She opened the conversation with her uncle by asking him if, at her age, he knew what he wanted to do with his life.

Simon answered by recalling how, after graduating from college as an English major, he thought he might become a lawyer.

“A group of my friends took the law boards, so I took them too and scored very highly,” he said. “So I thought, ‘I guess I’m supposed to be a lawyer.’”

However, he admitted, from the age of 12, there were really only two things that interested him: music and baseball.

He recounted how his father, also a musician, had taught him the chords to songs of the 1950s, and how he was impressed by the doo-wop, rhythm and blues, and rockabilly songs he heard on an AM radio station, including the music of Ray Charles, Elvis Presley, Johnny Cash, and R&B singer Ruth Brown.

In high school, Simon recalled, he and Garfunkel were invited to perform a song called “High School Girl” on “American Bandstand,” but then the two parted ways for college. He reunited with Garfunkel after writing “The Sound of Silence” in England, where he spent some time during law school (he eventually dropped out). A record producer overdubbed electric guitars and drums in “The Sound of Silence,” which became a number-one hit. By then Simon had written more songs, which launched his career as part of a duo with Garfunkel.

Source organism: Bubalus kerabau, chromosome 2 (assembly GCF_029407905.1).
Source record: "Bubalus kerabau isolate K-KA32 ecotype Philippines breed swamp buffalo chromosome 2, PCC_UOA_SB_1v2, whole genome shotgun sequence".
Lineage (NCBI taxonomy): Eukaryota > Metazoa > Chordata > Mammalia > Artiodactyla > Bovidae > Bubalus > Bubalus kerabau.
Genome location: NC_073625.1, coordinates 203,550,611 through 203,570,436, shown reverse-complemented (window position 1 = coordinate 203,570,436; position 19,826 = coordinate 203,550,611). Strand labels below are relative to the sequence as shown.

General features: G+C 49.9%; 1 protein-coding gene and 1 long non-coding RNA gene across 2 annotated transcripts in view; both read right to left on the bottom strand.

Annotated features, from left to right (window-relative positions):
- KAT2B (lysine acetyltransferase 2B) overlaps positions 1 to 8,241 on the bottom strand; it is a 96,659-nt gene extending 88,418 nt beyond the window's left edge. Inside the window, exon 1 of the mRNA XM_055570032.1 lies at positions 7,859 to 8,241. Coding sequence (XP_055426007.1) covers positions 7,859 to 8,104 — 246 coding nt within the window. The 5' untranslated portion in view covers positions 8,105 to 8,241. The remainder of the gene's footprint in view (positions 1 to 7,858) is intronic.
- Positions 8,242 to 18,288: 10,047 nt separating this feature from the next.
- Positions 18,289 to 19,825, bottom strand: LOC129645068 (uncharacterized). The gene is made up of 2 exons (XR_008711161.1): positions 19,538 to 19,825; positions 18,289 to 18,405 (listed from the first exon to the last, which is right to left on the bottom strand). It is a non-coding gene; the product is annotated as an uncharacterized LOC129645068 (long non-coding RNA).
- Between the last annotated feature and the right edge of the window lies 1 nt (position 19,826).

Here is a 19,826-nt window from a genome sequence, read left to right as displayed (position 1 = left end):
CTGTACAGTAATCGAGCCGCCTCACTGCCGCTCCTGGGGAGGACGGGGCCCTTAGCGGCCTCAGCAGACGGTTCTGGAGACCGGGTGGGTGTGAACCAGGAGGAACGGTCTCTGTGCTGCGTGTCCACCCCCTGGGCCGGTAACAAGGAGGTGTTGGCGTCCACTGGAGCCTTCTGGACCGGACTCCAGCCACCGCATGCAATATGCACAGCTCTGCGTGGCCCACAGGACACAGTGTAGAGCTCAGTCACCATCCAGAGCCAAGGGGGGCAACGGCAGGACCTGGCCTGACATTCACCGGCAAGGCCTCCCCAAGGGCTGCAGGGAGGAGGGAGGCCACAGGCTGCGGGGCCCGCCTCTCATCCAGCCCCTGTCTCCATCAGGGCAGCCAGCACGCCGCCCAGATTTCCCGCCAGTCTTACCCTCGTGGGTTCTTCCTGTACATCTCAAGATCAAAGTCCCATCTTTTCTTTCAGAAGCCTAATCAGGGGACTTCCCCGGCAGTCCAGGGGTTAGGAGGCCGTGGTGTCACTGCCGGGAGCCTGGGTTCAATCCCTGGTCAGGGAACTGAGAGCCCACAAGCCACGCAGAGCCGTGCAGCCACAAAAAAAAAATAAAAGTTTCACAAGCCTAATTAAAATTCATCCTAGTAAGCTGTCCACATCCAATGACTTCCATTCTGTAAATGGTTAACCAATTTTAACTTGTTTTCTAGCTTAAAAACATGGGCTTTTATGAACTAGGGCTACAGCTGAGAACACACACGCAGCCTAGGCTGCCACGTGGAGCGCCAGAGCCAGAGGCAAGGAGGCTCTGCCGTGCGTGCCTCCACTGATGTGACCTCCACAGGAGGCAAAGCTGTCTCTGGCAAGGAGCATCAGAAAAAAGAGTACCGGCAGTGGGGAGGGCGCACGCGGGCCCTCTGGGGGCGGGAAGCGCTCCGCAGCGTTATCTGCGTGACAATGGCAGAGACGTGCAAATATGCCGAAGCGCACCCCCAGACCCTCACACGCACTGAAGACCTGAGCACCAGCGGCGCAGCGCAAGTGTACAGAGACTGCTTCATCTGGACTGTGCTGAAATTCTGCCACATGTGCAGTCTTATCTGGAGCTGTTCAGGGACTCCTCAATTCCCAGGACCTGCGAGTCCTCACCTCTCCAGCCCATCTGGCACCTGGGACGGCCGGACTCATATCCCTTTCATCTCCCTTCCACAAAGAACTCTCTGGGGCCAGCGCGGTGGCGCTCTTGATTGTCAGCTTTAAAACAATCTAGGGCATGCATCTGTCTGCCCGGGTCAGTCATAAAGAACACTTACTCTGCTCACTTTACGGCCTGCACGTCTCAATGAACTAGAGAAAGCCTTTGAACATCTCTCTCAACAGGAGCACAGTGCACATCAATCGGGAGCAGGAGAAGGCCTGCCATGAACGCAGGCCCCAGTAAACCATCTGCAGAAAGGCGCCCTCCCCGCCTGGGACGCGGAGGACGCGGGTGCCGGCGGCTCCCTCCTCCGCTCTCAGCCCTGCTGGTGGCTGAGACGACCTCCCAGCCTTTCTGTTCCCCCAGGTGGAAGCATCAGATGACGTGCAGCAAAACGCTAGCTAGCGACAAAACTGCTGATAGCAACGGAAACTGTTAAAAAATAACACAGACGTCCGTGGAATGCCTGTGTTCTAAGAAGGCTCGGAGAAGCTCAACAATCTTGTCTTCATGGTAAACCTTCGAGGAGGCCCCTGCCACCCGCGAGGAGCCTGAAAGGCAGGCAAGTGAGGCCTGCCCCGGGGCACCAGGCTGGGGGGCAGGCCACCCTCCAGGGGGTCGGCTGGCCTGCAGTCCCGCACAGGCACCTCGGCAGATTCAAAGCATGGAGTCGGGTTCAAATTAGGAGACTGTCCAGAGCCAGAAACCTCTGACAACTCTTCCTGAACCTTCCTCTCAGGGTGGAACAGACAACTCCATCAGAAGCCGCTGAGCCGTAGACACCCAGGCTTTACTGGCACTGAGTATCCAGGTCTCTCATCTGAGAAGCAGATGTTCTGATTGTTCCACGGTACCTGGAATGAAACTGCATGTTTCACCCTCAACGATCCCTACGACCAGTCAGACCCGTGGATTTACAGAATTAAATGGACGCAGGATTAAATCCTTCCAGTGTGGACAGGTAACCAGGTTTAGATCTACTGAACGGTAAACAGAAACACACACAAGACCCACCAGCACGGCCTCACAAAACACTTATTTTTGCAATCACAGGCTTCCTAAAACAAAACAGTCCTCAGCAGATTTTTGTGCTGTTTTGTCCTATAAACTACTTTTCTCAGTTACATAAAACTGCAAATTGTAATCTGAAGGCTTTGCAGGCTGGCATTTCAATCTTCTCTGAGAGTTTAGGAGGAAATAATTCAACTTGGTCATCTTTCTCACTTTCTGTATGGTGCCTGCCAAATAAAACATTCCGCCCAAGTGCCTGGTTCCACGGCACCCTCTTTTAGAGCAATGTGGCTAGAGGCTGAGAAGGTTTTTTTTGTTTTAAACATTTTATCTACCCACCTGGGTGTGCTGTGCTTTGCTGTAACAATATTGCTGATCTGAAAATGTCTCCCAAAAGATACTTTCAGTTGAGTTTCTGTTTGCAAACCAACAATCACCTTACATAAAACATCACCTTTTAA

“I certainly didn’t think I’d be doing it 50 years later or that the songs would last for 50 years,” Simon answered his niece. “In fact, I was very uncomfortable with the term ‘artist.’ I didn’t feel comfortable with it till my middle 40s, when I said, ‘Oh, I am an artist.’ That doesn’t mean you are a good artist. It just means you are a certain personality type that keeps making things up all the time. I’ve been doing that since I was a child.”

In the years since, Simon said, whenever he struggles with songwriting, he reminds himself that he has a choice.

“I think, ‘You know, you don’t have to do this. This is a decision a 12-year-old made … : You’re going to be a songwriter.’ But yeah, okay, now I’m 70. Well, what’s 70? So I can tell you this, that if its interesting and you follow it, no matter what it is you’re following, it ends up leading to infinity and it ends up leading to some extraordinary mystery that you’ll never find the answer to and that we should all be grateful for because we can’t know the answer, and it’s incredibly exciting and enriching. But nevertheless, you keep learning bit by bit and it starts to come into shape and you learn more things.”

He described how he felt barren of ideas for his last album, which he said came together slowly, causing him to feel depressed, annoyed and “just like a grown-up temper tantrum.” Then, he said, “something happens — a couple of chords come together. You say, ‘Oh, that’s nice, maybe that will be something, or this rhythm. I like the sound of flamenco music when they clap. I like that rhythm: Maybe I’ll see where it goes.’ And then you’re off. Then you’re not sulky anymore.” He continued in a more humorous vein, “And without so much as a ‘thank you, Lord; glad that’s over,’ it’s ‘Here I go. It’s all about me again.’”